Celebrate poetry every day!

Here at the Poetry Archive we believe that poetry should be celebrated every day.  We recommend a daily diet of poetry for the heart and soul and hope that our visitors will make regular use of our vast archive of poets reading their own work.

Here are a few suggestions we've come up with for making more time for poetry:

  1. Poets in your living room.  Invite friends for a light supper and poetry sharing evening.  Each person should come along with a favourite recording from the Poetry Archive, perhaps on a predetermined theme.  You can then ‘virtually’ invite a range of poets to perform as you stream their recordings from the Archive site.  You might invite your guests to respond to each poem, or to sit back, relax and enjoy the sound of poets reading their own work.
     
  2. Hold a poetry club.  Run an evening along the same lines as a Book club with questions to discuss (and of course, food to share!)  Instead of reading a whole novel, your group will read and discuss one poem.  You could use the Lucky Dip function on the Poetry Archive homepage to choose a poem to focus on.
     
  3. Listening lunch.  Invite your work colleagues to spend their lunchtime listening to poetry from the Archive website.  You could scroll through the Featured Downloads selection on the Archive homepage and discover new poets.  Bring your sandwiches and feed your soul at the same time!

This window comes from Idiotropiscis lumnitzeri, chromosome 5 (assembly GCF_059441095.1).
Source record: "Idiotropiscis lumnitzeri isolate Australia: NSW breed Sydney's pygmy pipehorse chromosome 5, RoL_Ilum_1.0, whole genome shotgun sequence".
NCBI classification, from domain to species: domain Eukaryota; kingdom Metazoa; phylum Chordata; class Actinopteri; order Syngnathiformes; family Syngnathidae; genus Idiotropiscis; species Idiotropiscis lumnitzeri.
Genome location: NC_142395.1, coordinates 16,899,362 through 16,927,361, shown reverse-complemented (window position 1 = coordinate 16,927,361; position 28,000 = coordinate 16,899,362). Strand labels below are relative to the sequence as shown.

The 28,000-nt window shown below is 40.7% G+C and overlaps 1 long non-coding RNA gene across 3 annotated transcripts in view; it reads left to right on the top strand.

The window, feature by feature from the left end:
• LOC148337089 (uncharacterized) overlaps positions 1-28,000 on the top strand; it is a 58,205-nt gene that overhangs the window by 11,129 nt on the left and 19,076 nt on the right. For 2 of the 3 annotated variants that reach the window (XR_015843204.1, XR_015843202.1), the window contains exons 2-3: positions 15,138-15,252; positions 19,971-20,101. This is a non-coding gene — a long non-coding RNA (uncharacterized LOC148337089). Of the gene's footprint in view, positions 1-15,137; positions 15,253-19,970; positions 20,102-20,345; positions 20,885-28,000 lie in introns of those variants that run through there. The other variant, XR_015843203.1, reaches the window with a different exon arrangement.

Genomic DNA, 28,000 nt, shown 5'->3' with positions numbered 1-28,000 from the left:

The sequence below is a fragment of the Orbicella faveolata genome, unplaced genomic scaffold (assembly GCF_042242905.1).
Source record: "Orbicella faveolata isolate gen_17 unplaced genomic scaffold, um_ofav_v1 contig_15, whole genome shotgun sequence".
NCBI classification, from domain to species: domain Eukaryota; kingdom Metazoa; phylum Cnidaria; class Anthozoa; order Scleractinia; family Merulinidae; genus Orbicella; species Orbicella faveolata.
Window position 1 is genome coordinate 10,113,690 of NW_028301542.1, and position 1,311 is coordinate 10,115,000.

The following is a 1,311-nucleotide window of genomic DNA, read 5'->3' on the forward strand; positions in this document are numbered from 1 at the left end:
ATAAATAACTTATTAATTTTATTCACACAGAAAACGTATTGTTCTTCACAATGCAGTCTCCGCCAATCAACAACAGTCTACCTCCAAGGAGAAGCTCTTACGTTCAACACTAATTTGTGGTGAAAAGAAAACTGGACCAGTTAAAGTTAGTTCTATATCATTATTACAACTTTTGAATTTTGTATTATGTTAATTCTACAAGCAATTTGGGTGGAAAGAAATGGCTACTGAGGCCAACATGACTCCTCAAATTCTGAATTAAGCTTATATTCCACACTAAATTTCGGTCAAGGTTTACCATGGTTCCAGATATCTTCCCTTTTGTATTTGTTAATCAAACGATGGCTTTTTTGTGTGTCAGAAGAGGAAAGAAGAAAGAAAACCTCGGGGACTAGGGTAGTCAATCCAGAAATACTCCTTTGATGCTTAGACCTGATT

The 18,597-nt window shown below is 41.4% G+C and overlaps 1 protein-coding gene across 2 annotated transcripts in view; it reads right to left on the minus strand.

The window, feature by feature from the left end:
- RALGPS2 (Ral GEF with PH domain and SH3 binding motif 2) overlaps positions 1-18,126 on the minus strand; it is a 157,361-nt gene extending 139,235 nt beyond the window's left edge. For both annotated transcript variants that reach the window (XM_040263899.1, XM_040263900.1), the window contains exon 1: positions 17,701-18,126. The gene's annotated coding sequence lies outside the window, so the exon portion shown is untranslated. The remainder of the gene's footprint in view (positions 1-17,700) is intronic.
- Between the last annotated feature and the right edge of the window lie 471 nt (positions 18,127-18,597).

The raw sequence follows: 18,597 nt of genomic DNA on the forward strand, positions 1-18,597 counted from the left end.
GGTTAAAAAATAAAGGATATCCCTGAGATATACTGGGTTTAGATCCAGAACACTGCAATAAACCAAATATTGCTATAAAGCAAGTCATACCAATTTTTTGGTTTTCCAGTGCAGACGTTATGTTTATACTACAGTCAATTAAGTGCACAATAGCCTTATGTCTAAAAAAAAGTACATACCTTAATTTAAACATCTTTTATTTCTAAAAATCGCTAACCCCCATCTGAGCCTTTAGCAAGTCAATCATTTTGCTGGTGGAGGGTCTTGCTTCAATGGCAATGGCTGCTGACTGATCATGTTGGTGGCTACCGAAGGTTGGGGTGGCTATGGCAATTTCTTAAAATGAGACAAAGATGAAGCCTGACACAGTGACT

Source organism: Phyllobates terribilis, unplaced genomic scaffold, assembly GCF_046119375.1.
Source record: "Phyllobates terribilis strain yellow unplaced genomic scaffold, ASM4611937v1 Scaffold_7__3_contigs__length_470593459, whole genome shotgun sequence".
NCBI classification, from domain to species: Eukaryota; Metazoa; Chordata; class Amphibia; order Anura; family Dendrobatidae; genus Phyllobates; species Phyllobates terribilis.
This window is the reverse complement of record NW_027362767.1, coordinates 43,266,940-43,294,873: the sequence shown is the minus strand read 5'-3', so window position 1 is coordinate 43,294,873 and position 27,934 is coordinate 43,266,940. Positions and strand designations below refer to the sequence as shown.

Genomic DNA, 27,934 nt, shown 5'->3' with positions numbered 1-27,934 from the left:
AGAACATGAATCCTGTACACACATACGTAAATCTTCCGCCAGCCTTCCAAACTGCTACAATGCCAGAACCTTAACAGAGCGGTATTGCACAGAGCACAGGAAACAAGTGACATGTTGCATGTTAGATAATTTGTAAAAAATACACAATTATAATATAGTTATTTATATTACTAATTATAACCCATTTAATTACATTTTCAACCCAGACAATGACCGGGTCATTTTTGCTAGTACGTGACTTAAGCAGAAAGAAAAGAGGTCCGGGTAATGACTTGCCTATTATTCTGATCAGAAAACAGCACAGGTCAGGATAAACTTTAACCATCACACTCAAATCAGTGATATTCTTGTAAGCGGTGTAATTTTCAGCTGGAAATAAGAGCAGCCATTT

4. Make your own tour.  Look at the Guided tours on the Poetry Archive website and then prepare your own.  You can use the MyArchive tool to create your own collection and then take friends and family on your poetry journey.
     
  5. Interview a poet.  Use the Interview section of the Poetry Archive site to listen to a poet talk about their writing.  Then listen to recordings of their poems and compare how the work reflects the interview.
     
  6. Recording relay.  Choose a poem from the Archive and invite friends to record themselves reading the work aloud.  Come together and listen to each other’s versions of the poem and finish by playing the Archive’s recording of the poet reading their own work.  Compare your readings and notice how each brings something new to the poem.
     
  7. Follow the Poetry Archive on Twitter.  We reguarly post links to topical poems and poetry events. Stay connected to find out all the latest!

Glossary term

Prose Poem

A poem that does not use line breaks.

>

A tour of the Archive with Dr Rowan Williams

Poetry happens at a sort of junction in the mind when new combinations start up, words and pictures start connecting...

Featured Guided Tours